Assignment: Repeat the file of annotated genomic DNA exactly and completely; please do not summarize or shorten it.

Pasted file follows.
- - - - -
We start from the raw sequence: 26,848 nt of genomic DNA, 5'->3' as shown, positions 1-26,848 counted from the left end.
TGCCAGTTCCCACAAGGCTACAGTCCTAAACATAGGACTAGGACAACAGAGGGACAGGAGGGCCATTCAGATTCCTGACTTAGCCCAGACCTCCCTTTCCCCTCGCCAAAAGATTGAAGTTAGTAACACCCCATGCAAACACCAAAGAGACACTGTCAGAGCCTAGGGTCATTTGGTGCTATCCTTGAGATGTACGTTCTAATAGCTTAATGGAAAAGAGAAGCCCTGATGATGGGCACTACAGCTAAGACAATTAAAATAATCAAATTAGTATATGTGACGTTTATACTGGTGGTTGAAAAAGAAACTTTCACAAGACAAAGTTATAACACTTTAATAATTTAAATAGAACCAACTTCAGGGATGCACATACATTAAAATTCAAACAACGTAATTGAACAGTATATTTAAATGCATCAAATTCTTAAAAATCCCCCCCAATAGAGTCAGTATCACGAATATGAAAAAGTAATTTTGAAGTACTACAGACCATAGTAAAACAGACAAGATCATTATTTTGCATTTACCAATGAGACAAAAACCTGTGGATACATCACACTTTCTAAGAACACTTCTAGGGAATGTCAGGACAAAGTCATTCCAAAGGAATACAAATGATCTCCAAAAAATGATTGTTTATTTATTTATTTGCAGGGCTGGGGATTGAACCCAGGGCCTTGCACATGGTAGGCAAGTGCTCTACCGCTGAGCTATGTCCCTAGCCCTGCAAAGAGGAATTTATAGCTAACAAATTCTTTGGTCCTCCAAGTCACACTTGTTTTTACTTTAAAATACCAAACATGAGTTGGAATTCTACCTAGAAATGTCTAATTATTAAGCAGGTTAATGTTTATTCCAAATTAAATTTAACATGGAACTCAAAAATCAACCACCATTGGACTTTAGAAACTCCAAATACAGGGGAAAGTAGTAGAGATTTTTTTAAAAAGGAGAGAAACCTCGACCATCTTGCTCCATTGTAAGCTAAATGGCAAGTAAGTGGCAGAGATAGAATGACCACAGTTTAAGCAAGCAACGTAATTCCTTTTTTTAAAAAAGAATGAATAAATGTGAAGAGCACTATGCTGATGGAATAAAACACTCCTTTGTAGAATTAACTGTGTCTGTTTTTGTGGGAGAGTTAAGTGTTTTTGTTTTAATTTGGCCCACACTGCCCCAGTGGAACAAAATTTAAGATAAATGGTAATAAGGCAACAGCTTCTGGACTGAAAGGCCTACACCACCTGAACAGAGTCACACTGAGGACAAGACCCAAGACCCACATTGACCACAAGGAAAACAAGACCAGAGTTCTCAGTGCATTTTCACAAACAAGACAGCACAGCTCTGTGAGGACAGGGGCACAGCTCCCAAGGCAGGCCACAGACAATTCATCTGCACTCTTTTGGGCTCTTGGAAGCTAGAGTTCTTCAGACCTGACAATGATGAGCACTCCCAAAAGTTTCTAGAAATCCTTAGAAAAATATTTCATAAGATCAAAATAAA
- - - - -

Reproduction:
We start from the raw sequence: 26,848 nt of genomic DNA, 5'->3' as shown, positions 1-26,848 counted from the left end.
TGCCAGTTCCCACAAGGCTACAGTCCTAAACATAGGACTAGGACAACAGAGGGACAGGAGGGCCATTCAGATTCCTGACTTAGCCCAGACCTCCCTTTCCCCTCGCCAAAAGATTGAAGTTAGTAACACCCCATGCAAACACCAAAGAGACACTGTCAGAGCCTAGGGTCATTTGGTGCTATCCTTGAGATGTACGTTCTAATAGCTTAATGGAAAAGAGAAGCCCTGATGATGGGCACTACAGCTAAGACAATTAAAATAATCAAATTAGTATATGTGACGTTTATACTGGTGGTTGAAAAAGAAACTTTCACAAGACAAAGTTATAACACTTTAATAATTTAAATAGAACCAACTTCAGGGATGCACATACATTAAAATTCAAACAACGTAATTGAACAGTATATTTAAATGCATCAAATTCTTAAAAATCCCCCCCAATAGAGTCAGTATCACGAATATGAAAAAGTAATTTTGAAGTACTACAGACCATAGTAAAACAGACAAGATCATTATTTTGCATTTACCAATGAGACAAAAACCTGTGGATACATCACACTTTCTAAGAACACTTCTAGGGAATGTCAGGACAAAGTCATTCCAAAGGAATACAAATGATCTCCAAAAAATGATTGTTTATTTATTTATTTGCAGGGCTGGGGATTGAACCCAGGGCCTTGCACATGGTAGGCAAGTGCTCTACCGCTGAGCTATGTCCCTAGCCCTGCAAAGAGGAATTTATAGCTAACAAATTCTTTGGTCCTCCAAGTCACACTTGTTTTTACTTTAAAATACCAAACATGAGTTGGAATTCTACCTAGAAATGTCTAATTATTAAGCAGGTTAATGTTTATTCCAAATTAAATTTAACATGGAACTCAAAAATCAACCACCATTGGACTTTAGAAACTCCAAATACAGGGGAAAGTAGTAGAGATTTTTTTAAAAAGGAGAGAAACCTCGACCATCTTGCTCCATTGTAAGCTAAATGGCAAGTAAGTGGCAGAGATAGAATGACCACAGTTTAAGCAAGCAACGTAATTCCTTTTTTTAAAAAAGAATGAATAAATGTGAAGAGCACTATGCTGATGGAATAAAACACTCCTTTGTAGAATTAACTGTGTCTGTTTTTGTGGGAGAGTTAAGTGTTTTTGTTTTAATTTGGCCCACACTGCCCCAGTGGAACAAAATTTAAGATAAATGGTAATAAGGCAACAGCTTCTGGACTGAAAGGCCTACACCACCTGAACAGAGTCACACTGAGGACAAGACCCAAGACCCACATTGACCACAAGGAAAACAAGACCAGAGTTCTCAGTGCATTTTCACAAACAAGACAGCACAGCTCTGTGAGGACAGGGGCACAGCTCCCAAGGCAGGCCACAGACAATTCATCTGCACTCTTTTGGGCTCTTGGAAGCTAGAGTTCTTCAGACCTGACAATGATGAGCACTCCCAAAAGTTTCTAGAAATCCTTAGAAAAATATTTCATAAGATCAAAATAAA